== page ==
12019-03-12T23:57:04+00:00Stanford University Pressaf84c3e11fe030c51c61bbd190fa82a3a1a1282415plainpublished2019-11-03T22:45:25+00:00Production Editor7a3dce28be212b1ba5b4a7a50f3d6a8d76b58c74On February 27, 1937, the New York Amsterdam News profiled Dr. Anna Cooper Johnson, who had opened a new dental office at 745 St. Nicholas avenue in Harlem. “Dr. Anna Cooper Johnson is a woman of rare beauty, disarming candor and quiet charm,” Amsterdam News journalist Marvel Cooke wrote (Cooke was also a pioneer in her field). “She is a woman every girl has dreamed of being. For in this world of mad competition, through her own efforts, bulwarked by the great confidence her husband has in her, she has risen to the top in the dental profession—a profession in which only a few years ago a lady dared not poke her dainty face” (click to view PDF).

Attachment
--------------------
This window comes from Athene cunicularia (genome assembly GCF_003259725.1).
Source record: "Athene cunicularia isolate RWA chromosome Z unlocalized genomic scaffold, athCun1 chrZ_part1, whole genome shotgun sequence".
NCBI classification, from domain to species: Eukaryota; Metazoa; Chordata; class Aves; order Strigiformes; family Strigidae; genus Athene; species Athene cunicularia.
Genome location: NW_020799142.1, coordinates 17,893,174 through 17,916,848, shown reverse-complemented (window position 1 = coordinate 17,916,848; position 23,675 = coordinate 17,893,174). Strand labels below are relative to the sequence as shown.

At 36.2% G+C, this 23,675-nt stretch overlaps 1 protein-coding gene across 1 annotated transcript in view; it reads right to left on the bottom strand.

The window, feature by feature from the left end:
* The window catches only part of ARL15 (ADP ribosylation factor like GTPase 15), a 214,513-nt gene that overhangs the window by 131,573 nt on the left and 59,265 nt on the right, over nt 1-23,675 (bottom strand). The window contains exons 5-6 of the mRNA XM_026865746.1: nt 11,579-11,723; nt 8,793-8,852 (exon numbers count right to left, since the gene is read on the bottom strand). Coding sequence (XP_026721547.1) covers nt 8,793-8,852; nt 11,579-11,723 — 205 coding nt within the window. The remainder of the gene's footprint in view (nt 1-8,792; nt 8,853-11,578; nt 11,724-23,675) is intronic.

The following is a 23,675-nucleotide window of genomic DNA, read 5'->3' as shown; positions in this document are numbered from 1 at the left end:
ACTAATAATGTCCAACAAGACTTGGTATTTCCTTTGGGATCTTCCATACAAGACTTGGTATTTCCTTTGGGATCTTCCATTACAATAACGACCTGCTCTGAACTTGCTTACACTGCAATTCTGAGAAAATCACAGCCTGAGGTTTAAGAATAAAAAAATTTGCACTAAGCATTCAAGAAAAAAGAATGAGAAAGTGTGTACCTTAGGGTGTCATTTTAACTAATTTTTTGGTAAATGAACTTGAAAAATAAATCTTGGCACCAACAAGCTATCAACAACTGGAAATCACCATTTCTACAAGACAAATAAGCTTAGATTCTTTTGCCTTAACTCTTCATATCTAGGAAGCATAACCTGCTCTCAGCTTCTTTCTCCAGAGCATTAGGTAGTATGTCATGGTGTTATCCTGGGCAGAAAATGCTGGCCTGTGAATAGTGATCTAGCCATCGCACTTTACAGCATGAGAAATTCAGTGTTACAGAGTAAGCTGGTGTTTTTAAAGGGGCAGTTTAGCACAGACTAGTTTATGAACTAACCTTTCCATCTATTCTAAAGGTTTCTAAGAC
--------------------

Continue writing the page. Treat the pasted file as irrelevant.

I was unable to find much additional information about Dr. Anna Cooper Johnson in the Amsterdam News or online, but I did locate a 1929 picture of Johnson in her previous offices in the Vincent Sanatorium, 2348 Seventh Avenue. I also learned that in 1890 Dr. Ida Gray Nelson Rollins became the first African-American woman to earn a dental degree in the United States.